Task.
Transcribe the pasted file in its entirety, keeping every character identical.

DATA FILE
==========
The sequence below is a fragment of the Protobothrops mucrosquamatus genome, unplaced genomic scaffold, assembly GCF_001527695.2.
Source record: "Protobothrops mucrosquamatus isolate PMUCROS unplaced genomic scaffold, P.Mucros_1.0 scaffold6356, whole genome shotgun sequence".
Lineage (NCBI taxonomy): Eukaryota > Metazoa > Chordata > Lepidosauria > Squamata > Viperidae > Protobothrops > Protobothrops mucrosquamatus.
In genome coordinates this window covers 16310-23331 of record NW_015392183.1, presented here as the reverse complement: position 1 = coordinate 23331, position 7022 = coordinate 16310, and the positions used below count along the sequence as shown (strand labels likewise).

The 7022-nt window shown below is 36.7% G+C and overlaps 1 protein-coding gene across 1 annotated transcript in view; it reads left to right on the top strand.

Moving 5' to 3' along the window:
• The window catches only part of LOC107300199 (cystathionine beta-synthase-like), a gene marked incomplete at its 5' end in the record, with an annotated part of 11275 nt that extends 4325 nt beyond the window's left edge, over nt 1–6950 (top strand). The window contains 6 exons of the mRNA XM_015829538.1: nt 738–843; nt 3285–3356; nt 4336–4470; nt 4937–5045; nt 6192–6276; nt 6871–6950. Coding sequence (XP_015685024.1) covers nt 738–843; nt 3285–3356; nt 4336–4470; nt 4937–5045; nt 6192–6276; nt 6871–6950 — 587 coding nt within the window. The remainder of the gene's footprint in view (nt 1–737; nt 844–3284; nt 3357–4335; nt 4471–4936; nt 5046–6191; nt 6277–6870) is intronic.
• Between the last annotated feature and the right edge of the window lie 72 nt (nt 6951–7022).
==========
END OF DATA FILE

The sequence below is a fragment of the Protobothrops mucrosquamatus genome, unplaced genomic scaffold, assembly GCF_001527695.2.
Source record: "Protobothrops mucrosquamatus isolate PMUCROS unplaced genomic scaffold, P.Mucros_1.0 scaffold6356, whole genome shotgun sequence".
Lineage (NCBI taxonomy): Eukaryota > Metazoa > Chordata > Lepidosauria > Squamata > Viperidae > Protobothrops > Protobothrops mucrosquamatus.
In genome coordinates this window covers 16310-23331 of record NW_015392183.1, presented here as the reverse complement: position 1 = coordinate 23331, position 7022 = coordinate 16310, and the positions used below count along the sequence as shown (strand labels likewise).

The 7022-nt window shown below is 36.7% G+C and overlaps 1 protein-coding gene across 1 annotated transcript in view; it reads left to right on the top strand.

Moving 5' to 3' along the window:
• The window catches only part of LOC107300199 (cystathionine beta-synthase-like), a gene marked incomplete at its 5' end in the record, with an annotated part of 11275 nt that extends 4325 nt beyond the window's left edge, over nt 1–6950 (top strand). The window contains 6 exons of the mRNA XM_015829538.1: nt 738–843; nt 3285–3356; nt 4336–4470; nt 4937–5045; nt 6192–6276; nt 6871–6950. Coding sequence (XP_015685024.1) covers nt 738–843; nt 3285–3356; nt 4336–4470; nt 4937–5045; nt 6192–6276; nt 6871–6950 — 587 coding nt within the window. The remainder of the gene's footprint in view (nt 1–737; nt 844–3284; nt 3357–4335; nt 4471–4936; nt 5046–6191; nt 6277–6870) is intronic.
• Between the last annotated feature and the right edge of the window lie 72 nt (nt 6951–7022).